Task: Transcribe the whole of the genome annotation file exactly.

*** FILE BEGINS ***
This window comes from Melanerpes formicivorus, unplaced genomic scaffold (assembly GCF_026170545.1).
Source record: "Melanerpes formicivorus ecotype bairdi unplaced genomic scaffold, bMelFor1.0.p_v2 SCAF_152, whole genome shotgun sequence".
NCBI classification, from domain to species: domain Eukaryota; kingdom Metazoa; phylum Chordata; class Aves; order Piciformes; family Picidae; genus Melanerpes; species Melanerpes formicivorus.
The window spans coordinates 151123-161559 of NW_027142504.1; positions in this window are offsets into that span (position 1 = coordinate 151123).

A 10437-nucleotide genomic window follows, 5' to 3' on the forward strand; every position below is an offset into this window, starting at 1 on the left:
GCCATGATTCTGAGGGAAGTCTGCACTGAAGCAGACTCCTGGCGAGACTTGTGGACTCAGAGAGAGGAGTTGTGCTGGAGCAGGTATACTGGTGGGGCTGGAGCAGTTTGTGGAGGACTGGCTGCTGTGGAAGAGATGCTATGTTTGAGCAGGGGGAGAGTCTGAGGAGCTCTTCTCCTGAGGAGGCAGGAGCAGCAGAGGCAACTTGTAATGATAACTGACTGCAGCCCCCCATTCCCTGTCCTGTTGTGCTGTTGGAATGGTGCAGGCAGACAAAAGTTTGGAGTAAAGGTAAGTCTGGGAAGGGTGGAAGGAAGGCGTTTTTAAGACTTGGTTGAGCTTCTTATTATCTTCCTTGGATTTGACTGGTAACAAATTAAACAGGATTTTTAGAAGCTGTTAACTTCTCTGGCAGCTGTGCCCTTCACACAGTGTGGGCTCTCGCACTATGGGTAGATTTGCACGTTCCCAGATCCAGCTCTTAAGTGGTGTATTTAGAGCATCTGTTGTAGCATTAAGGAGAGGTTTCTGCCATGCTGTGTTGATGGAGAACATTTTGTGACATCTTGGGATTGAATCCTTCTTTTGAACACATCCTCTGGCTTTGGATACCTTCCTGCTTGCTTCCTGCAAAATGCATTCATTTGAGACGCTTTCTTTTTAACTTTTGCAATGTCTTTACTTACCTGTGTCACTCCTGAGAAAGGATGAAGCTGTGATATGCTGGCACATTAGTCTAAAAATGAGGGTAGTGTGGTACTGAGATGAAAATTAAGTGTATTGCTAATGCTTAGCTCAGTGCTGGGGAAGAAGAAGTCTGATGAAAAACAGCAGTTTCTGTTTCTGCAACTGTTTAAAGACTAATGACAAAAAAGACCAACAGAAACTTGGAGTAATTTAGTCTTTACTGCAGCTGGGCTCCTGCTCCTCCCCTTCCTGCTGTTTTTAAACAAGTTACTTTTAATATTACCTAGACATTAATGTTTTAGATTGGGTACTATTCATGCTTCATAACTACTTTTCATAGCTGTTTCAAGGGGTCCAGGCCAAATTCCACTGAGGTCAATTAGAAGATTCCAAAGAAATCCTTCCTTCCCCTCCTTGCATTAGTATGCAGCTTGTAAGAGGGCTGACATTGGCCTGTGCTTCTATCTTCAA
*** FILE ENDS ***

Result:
This window comes from Melanerpes formicivorus, unplaced genomic scaffold (assembly GCF_026170545.1).
Source record: "Melanerpes formicivorus ecotype bairdi unplaced genomic scaffold, bMelFor1.0.p_v2 SCAF_152, whole genome shotgun sequence".
NCBI classification, from domain to species: domain Eukaryota; kingdom Metazoa; phylum Chordata; class Aves; order Piciformes; family Picidae; genus Melanerpes; species Melanerpes formicivorus.
The window spans coordinates 151123-161559 of NW_027142504.1; positions in this window are offsets into that span (position 1 = coordinate 151123).

A 10437-nucleotide genomic window follows, 5' to 3' on the forward strand; every position below is an offset into this window, starting at 1 on the left:
GCCATGATTCTGAGGGAAGTCTGCACTGAAGCAGACTCCTGGCGAGACTTGTGGACTCAGAGAGAGGAGTTGTGCTGGAGCAGGTATACTGGTGGGGCTGGAGCAGTTTGTGGAGGACTGGCTGCTGTGGAAGAGATGCTATGTTTGAGCAGGGGGAGAGTCTGAGGAGCTCTTCTCCTGAGGAGGCAGGAGCAGCAGAGGCAACTTGTAATGATAACTGACTGCAGCCCCCCATTCCCTGTCCTGTTGTGCTGTTGGAATGGTGCAGGCAGACAAAAGTTTGGAGTAAAGGTAAGTCTGGGAAGGGTGGAAGGAAGGCGTTTTTAAGACTTGGTTGAGCTTCTTATTATCTTCCTTGGATTTGACTGGTAACAAATTAAACAGGATTTTTAGAAGCTGTTAACTTCTCTGGCAGCTGTGCCCTTCACACAGTGTGGGCTCTCGCACTATGGGTAGATTTGCACGTTCCCAGATCCAGCTCTTAAGTGGTGTATTTAGAGCATCTGTTGTAGCATTAAGGAGAGGTTTCTGCCATGCTGTGTTGATGGAGAACATTTTGTGACATCTTGGGATTGAATCCTTCTTTTGAACACATCCTCTGGCTTTGGATACCTTCCTGCTTGCTTCCTGCAAAATGCATTCATTTGAGACGCTTTCTTTTTAACTTTTGCAATGTCTTTACTTACCTGTGTCACTCCTGAGAAAGGATGAAGCTGTGATATGCTGGCACATTAGTCTAAAAATGAGGGTAGTGTGGTACTGAGATGAAAATTAAGTGTATTGCTAATGCTTAGCTCAGTGCTGGGGAAGAAGAAGTCTGATGAAAAACAGCAGTTTCTGTTTCTGCAACTGTTTAAAGACTAATGACAAAAAAGACCAACAGAAACTTGGAGTAATTTAGTCTTTACTGCAGCTGGGCTCCTGCTCCTCCCCTTCCTGCTGTTTTTAAACAAGTTACTTTTAATATTACCTAGACATTAATGTTTTAGATTGGGTACTATTCATGCTTCATAACTACTTTTCATAGCTGTTTCAAGGGGTCCAGGCCAAATTCCACTGAGGTCAATTAGAAGATTCCAAAGAAATCCTTCCTTCCCCTCCTTGCATTAGTATGCAGCTTGTAAGAGGGCTGACATTGGCCTGTGCTTCTATCTTCAA